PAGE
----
Two new reports have found that while more than half of professionals feel their organisation does not do enough to reward performance, South Island bosses are more generous than their North Island counterparts.
The information comes from two sources – a whitepaper titled Developing High-Performing Teams to Drive Business Performance and Engagement
from specialist recruitment consultancy Robert Walters and the latest Grant Thornton’s International Business Report (IBR).
The whitepaper surveyed more than 250 hiring managers and almost 700 professionals across New Zealand and Australia on the factors that help build high-performing teams.
It found poor leadership to be the number one factor negatively affecting individual performance. This was followed by not having clearly defined goals and objectives, and not being adequately recognised for high performance.
The whitepaper also found that 80% of professionals believe poor leadership decreases trust and openness.
The survey focused on four key themes related to high-performing teams, and it found that:
- More than half of professionals feel their organisation does not do enough to reward high performance
- Almost half of professionals said they were managed with a top-down leadership style, where leaders make decisions without consulting team members, but 95% of professionals preferred other more consultative leadership styles
- 61% of professionals believe varied and interesting work is the factor that keeps them most engaged in their roles
- 51% of hiring managers feel that their organisation does not do enough to keep their employees engaged
- 63% organisations may be missing out on top talent due to inflexible selection criteria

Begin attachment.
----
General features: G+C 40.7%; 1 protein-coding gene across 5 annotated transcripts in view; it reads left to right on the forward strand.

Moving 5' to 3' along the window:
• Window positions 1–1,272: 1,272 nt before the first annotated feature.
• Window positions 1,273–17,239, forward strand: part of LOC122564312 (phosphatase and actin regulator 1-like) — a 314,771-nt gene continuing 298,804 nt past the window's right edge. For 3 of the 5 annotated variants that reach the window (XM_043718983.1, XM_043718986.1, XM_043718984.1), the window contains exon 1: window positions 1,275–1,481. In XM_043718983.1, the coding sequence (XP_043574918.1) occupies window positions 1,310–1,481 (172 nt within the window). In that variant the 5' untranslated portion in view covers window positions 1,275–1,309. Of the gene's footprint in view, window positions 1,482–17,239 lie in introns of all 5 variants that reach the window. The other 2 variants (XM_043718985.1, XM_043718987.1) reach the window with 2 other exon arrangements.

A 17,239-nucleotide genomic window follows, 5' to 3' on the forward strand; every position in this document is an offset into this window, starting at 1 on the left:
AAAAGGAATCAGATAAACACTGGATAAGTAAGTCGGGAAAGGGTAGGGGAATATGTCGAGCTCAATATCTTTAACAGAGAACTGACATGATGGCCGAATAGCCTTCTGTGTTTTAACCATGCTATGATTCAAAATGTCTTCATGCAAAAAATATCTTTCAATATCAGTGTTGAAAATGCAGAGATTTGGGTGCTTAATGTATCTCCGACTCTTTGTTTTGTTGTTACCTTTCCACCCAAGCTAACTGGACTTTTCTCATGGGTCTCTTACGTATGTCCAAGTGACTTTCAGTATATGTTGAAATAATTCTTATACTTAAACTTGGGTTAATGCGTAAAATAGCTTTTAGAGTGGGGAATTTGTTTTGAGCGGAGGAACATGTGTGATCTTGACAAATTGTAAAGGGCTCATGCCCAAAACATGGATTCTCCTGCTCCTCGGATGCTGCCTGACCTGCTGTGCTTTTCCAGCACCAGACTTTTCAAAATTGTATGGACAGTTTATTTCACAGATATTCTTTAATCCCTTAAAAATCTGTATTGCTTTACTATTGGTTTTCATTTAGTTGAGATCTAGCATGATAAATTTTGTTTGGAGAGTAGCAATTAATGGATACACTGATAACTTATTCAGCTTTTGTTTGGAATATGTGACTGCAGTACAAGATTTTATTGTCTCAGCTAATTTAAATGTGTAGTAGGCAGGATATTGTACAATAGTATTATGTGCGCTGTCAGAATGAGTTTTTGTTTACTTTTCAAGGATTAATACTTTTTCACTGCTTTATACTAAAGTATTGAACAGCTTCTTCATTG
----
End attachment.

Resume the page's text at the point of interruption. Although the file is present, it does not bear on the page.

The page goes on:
James Nicholson, managing director of Robert Walters in New Zealand and Australia, said: “The most effective teams have a good team dynamic in terms of culture, skills and personality fit, are led with shared accountability, have clearly defined goals and objectives, and receive recognition for their good work.
"Conversely, poor leadership, team conflict, undefined goals and objectives and zero recognition for good work are key drivers of disengagement, dissatisfaction and underperforming teams.”
Meanwhile, the Grant Thornton IBR, which was undertaken during the first quarter of this year, showed 21% of South Island employers were looking to increase salaries by more than inflation in 2014 compared with only 13% of those in the North Island.
Paul Kane, partner, privately held business at Grant Thornton New Zealand, said the report demonstrated the buoyancy of the South Island with 40% of businesses being very optimistic about the year ahead compared with 30% for the North Island.
“The Canterbury rebuild is a definite factor in this buoyancy,” he said. “While there is plenty of investment being put into infrastructure in the North Island and the Auckland housing construction, it probably doesn’t match what is happening in Christchurch.
“As for everything else, especially agriculture, the picture is pretty rosy for both islands.”
He added: “The country has had favourable economic conditions for some time with record low interest rates and dormant inflation, but we are probably about to enter a new cycle with interest rates starting to creep up and inflation getting stronger.”
That would see the gap closing between the two islands, he said.